Lack of independence

To be honest, I am more afraid of the state of children who do everything obediently. Step by step: I did what I said. Such a child is so accustomed to constant care and external guidance that he cannot take a step on his own, or take the smallest decision without looking back.

In the absence of parents, he sticks to the teacher, and as he grows up, to authoritative peers. Do you know these types? But he does not argue, he does his homework when you tell him, and eats soup without question.

So who is more independent? The one who argues and defends something of his own or obediently performs?

We are looking for independence

Now let's suppose that you are worried about the fact that the child is (seemingly) dependent, and not that he is not doing something necessary. Soup separately, flies separately.

I suggest that you seek independence not where it is usually sought, but in a completely different place.

  • Pay attention to activities that the child is doing on their own initiative that they enjoy. Let's say he built a spaceship from Lego - it's an act of independence. Or he put "his" order in the room, albeit not the best, in your opinion. But - your own.
  • Pay attention to areas of life where he successfully manages without you. For example, you used to take him to the pool, but now he gets there and completely manages himself. Or before she had to wake up in the morning, but now she chooses clothes, brushes her hair, makes herself a sandwich and goes to school beautiful.
  • Pay attention to the area of responsibility. Perhaps the child is optimizing the process so that it takes less time and energy. Let's say he has his own dishwashing system. Or collecting a portfolio. Or he insists on the order in which the items are performed (perhaps he knows something about himself).
  • Is he trying to influence the life of the family? Making any suggestions?
  • The child defends what is directly related to his "boundaries": interests, regime, clothes, friends.

If you find examples, you don't have to worry - your child develops independence.

How to kill independence

I will say right away that this is not so easy to do. Yet man is organized so as to be able to survive on his own. Therefore, the psyche resists as best it can. But you can put a person in difficult conditions where it will be more difficult for him to develop independence.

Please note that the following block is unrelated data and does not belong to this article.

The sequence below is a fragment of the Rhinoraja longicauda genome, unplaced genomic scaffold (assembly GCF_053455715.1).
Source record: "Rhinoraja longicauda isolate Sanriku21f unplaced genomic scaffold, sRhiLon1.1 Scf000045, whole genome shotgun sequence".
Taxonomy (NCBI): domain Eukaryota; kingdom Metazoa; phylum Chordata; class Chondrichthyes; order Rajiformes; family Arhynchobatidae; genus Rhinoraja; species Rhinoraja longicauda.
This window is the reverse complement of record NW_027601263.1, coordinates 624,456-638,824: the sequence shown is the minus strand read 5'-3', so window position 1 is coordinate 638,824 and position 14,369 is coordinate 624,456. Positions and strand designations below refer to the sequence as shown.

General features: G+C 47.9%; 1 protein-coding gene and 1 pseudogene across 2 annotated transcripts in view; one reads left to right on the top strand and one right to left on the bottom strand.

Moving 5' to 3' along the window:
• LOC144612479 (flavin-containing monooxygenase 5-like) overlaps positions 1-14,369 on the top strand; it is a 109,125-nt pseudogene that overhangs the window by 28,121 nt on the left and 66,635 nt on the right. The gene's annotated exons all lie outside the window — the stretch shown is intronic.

1. Overprotection and overcontrol

    It is enough to take care of a child from infancy, not letting him do what he already can, and you can get a person with a fully formed learned helplessness to school.

  2. Criticism and advice

    Criticize any attempt to do something yourself. Explain that “a tree is not painted like that,” and when he is offended, get angry and say that you only wish him well. By school, he will have a firmly formed fear of assessment and relying only on external authority.

  3. Fears

    Let your fears guide you. The child, your toddler, can be wrong. A mistake is a shame, it is unpleasant, and it is in your power to protect it. Try to make sure he doesn't make mistakes. Well, yes: overprotection, control, criticism, advice. The circle is complete.

It is not a fact that independence will be killed, but the fact that it will be harder for it to break through is a fact. True, there are children who resist great, but this is about family wars.


Self-reliance is when a person himself plans his activities from design to implementation, and also evaluates the result

What you would like to see fulfilling responsibilities are self-organizing skills. They are related to autonomy, but not directly. So to speak, they are sisters at will - both have roots in volitional processes. Let's talk about this separately.

If a person has a zone for training independence (and the older, the wider), this benefits him: making decisions, implementing them, he gains experience.

Constant training leads to the fact that a person develops the ability to make consciously motivated decisions and achieve results, despite difficulties

And this is useful to everyone.